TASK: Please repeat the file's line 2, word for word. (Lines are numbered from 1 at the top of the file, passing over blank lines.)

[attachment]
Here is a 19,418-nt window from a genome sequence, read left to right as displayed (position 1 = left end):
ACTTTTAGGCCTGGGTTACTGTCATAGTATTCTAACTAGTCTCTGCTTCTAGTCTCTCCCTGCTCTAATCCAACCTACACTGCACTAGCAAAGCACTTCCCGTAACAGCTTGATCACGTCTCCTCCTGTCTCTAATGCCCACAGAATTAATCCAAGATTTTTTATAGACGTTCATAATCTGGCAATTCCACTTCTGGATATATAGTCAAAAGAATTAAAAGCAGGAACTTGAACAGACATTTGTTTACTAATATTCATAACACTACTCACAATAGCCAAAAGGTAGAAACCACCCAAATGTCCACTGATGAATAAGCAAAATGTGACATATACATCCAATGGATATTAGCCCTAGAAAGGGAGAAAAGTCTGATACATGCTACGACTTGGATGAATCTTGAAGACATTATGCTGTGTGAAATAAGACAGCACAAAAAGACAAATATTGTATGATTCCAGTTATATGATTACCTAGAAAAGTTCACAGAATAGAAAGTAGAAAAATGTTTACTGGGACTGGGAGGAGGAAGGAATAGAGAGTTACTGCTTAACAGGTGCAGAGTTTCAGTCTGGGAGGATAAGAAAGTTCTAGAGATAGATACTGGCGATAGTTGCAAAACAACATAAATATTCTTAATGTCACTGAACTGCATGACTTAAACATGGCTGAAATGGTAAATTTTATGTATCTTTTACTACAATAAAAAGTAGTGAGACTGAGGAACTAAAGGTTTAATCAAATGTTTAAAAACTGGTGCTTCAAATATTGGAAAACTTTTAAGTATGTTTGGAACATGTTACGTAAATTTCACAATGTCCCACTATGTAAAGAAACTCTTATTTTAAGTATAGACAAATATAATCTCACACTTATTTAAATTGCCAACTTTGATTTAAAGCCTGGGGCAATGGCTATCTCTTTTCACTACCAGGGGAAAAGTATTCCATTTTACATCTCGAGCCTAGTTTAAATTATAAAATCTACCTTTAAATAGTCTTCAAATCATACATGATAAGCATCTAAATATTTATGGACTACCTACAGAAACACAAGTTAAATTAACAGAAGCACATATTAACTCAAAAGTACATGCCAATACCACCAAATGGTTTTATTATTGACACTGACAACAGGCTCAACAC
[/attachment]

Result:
ACTTTTAGGCCTGGGTTACTGTCATAGTATTCTAACTAGTCTCTGCTTCTAGTCTCTCCCTGCTCTAATCCAACCTACACTGCACTAGCAAAGCACTTCCCGTAACAGCTTGATCACGTCTCCTCCTGTCTCTAATGCCCACAGAATTAATCCAAGATTTTTTATAGACGTTCATAATCTGGCAATTCCACTTCTGGATATATAGTCAAAAGAATTAAAAGCAGGAACTTGAACAGACATTTGTTTACTAATATTCATAACACTACTCACAATAGCCAAAAGGTAGAAACCACCCAAATGTCCACTGATGAATAAGCAAAATGTGACATATACATCCAATGGATATTAGCCCTAGAAAGGGAGAAAAGTCTGATACATGCTACGACTTGGATGAATCTTGAAGACATTATGCTGTGTGAAATAAGACAGCACAAAAAGACAAATATTGTATGATTCCAGTTATATGATTACCTAGAAAAGTTCACAGAATAGAAAGTAGAAAAATGTTTACTGGGACTGGGAGGAGGAAGGAATAGAGAGTTACTGCTTAACAGGTGCAGAGTTTCAGTCTGGGAGGATAAGAAAGTTCTAGAGATAGATACTGGCGATAGTTGCAAAACAACATAAATATTCTTAATGTCACTGAACTGCATGACTTAAACATGGCTGAAATGGTAAATTTTATGTATCTTTTACTACAATAAAAAGTAGTGAGACTGAGGAACTAAAGGTTTAATCAAATGTTTAAAAACTGGTGCTTCAAATATTGGAAAACTTTTAAGTATGTTTGGAACATGTTACGTAAATTTCACAATGTCCCACTATGTAAAGAAACTCTTATTTTAAGTATAGACAAATATAATCTCACACTTATTTAAATTGCCAACTTTGATTTAAAGCCTGGGGCAATGGCTATCTCTTTTCACTACCAGGGGAAAAGTATTCCATTTTACATCTCGAGCCTAGTTTAAATTATAAAATCTACCTTTAAATAGTCTTCAAATCATACATGATAAGCATCTAAATATTTATGGACTACCTACAGAAACACAAGTTAAATTAACAGAAGCACATATTAACTCAAAAGTACATGCCAATACCACCAAATGGTTTTATTATTGACACTGACAACAGGCTCAACAC